Maybe the out-of-state interest supporting this measure should take a look at Colorado voters' priorities before they attempt to buy a place in the state’s constitution.[4]

—Don't Turn Racetracks into Casinos, [14]

Campaign contributions

The following totals for Don't Turn Racetracks into Casinos's campaign contributions are accurate as of their July 1, 2014, report of contributions and expenditures. That includes all funds since the beginning of 2014.[15]

PAC info:

PAC Amount raised Amount spent
Don't Turn Racetracks into Casinos $9,143,379.00 $7,382,457.87
Total $9,143,379.00 $7,382,457.87

Top 5 contributors:

Donor Amount
Ameristar Casino Resort and Spa Black Hawk $2,822,790.00
Isle Of Capri Casinos, Inc. $2,204,818.00
Jacobs Entertainment $1,813,961.00
Affinity Gaming Black Hawk $1,048,241.00
Monarch Casino & Resort $1,003,569.00

Path to the ballot

See also: Laws governing the initiative process in Colorado & Amending the Colorado Constitution

Supporters were required to gather 86,105 valid signatures by Monday, August 4 at 3:00 PM for the measure to appear on the ballot. Proponents announced they had submitted 136,342 signatures to the secretary of state's office on July 15, 2014.[13] On July 28, the measure was certified and titled Amendment 68.[16]

Related measures

See also

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External links

Support

Opposition

Additional reading

References

  1. Legislative Council Staff and Office of Legislative Legal Services, "Memo to Vickie Armstrong and Bob Hagedorn: Proposed initiative measure 2013-2014 #135, concerning Proceeds from Video Lottery Terminals for K-12 Education," April 2, 2014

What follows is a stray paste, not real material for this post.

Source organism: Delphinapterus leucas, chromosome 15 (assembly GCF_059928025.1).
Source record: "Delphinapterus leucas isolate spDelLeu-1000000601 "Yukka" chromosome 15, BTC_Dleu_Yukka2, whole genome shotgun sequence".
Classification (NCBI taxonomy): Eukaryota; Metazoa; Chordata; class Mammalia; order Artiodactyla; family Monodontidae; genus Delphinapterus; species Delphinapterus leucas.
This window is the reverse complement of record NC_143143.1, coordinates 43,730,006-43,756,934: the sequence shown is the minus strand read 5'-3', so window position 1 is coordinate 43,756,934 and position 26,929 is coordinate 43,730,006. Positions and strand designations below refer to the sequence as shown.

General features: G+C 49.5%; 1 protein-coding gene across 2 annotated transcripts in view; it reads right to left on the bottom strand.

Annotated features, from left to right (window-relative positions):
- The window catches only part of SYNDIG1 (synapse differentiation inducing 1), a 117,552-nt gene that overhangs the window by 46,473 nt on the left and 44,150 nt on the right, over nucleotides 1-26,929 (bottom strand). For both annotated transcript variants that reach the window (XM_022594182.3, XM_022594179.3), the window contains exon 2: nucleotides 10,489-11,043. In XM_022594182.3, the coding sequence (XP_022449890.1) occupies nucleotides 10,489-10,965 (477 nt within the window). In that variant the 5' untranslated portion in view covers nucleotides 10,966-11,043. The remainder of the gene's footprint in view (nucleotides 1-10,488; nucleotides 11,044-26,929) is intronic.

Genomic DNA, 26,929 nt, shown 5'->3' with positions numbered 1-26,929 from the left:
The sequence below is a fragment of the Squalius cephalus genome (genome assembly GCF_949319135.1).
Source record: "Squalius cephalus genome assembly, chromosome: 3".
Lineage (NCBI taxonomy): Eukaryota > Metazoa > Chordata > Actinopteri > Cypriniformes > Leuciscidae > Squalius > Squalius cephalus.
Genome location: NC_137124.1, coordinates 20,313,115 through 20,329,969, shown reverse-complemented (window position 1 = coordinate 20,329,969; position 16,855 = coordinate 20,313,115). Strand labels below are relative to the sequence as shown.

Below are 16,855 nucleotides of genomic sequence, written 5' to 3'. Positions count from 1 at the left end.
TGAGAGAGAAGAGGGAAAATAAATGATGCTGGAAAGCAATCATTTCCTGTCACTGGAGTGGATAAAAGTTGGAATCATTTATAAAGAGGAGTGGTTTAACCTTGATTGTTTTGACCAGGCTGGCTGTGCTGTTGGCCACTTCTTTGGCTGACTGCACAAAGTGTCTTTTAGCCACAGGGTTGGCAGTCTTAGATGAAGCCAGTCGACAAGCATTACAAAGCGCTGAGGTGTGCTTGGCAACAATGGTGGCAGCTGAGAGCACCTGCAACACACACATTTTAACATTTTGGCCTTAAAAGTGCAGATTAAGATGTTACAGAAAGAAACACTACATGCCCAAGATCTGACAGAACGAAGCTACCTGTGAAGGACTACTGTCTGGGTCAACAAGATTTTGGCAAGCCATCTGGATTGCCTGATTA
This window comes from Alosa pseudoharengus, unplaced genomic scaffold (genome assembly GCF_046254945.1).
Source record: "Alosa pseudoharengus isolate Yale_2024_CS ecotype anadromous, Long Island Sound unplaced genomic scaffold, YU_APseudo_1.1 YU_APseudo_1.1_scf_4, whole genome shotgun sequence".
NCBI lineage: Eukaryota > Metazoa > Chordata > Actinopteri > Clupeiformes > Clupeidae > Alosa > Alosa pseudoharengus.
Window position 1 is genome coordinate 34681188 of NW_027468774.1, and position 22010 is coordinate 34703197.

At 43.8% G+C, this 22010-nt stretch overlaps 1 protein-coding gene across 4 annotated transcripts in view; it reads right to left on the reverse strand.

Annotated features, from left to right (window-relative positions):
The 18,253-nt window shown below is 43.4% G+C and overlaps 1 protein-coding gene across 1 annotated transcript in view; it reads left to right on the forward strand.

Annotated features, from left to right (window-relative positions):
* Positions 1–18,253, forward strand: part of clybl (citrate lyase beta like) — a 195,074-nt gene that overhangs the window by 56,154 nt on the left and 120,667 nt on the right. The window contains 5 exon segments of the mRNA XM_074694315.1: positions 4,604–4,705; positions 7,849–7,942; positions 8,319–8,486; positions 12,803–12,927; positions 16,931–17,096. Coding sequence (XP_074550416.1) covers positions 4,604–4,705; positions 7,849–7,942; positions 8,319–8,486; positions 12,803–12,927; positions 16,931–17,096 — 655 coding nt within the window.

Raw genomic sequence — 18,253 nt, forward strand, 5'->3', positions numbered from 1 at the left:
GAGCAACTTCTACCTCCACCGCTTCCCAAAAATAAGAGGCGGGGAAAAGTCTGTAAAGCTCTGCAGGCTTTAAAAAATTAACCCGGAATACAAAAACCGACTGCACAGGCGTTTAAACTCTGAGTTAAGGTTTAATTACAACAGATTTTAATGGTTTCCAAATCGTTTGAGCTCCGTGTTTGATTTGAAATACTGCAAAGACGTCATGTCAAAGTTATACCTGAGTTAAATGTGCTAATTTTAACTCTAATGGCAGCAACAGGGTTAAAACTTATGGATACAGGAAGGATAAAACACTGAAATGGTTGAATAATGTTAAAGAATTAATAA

2. 2.0 2.1 The Denver Post, "State verifying signatures for gaming measure to fund schools," July 14, 2014
  3. Colorado Secretary of State, "Results for Proposed Initiative #135 Ballot Title Setting Board 2013-2014," accessed May 23, 2014
  4. 4.0 4.1 4.2 4.3 4.4 Note: This text is quoted verbatim from the original source. Any inconsistencies are attributed to the original source.
  5. American Gaming Association, "State of the States: The AGA Survey of Casino Entertainment," 2013
  6. Colorado Lottery, "About Us," accessed July 29, 2014
  7. Colorado Lottery, "FY13 Annual Report," 2013
  8. The Denver Post: The Balance Sheet, "Colorado casino battle ramping up with racetrack group raising $1.1 million," May 6, 2014
  9. Providence Journal, "Twin River Casino owner pushing Colorado voter initiative to expand gambling," July 10, 2014
  10. Coloradans for Better Schools, "Key Facts about the Coloradans for Better Schools Initiative," accessed July 15, 2014
  11. TRACER, "Committee Detail: Coloradans For Better Schools, Inc.," accessed July 15, 2014
  12. Mile High Racing & Entertainment, "About MHRE," accessed July 15, 2014
  13. 13.0 13.1 The Denver Post, "Backers of casino-style gaming at Colorado racetracks submit petitions," July 14, 2014
  14. Don't Turn Racetracks into Casinos, "What's at stake?," accessed July 15, 2014
  15. TRACER, "Committee Detail: Don't Turn Racetracks into Casinos," accessed July 15, 2014
  16. Denver Westword, "Initiative 135 wins the gamble and makes the ballot as Amendment 68," July 29, 2014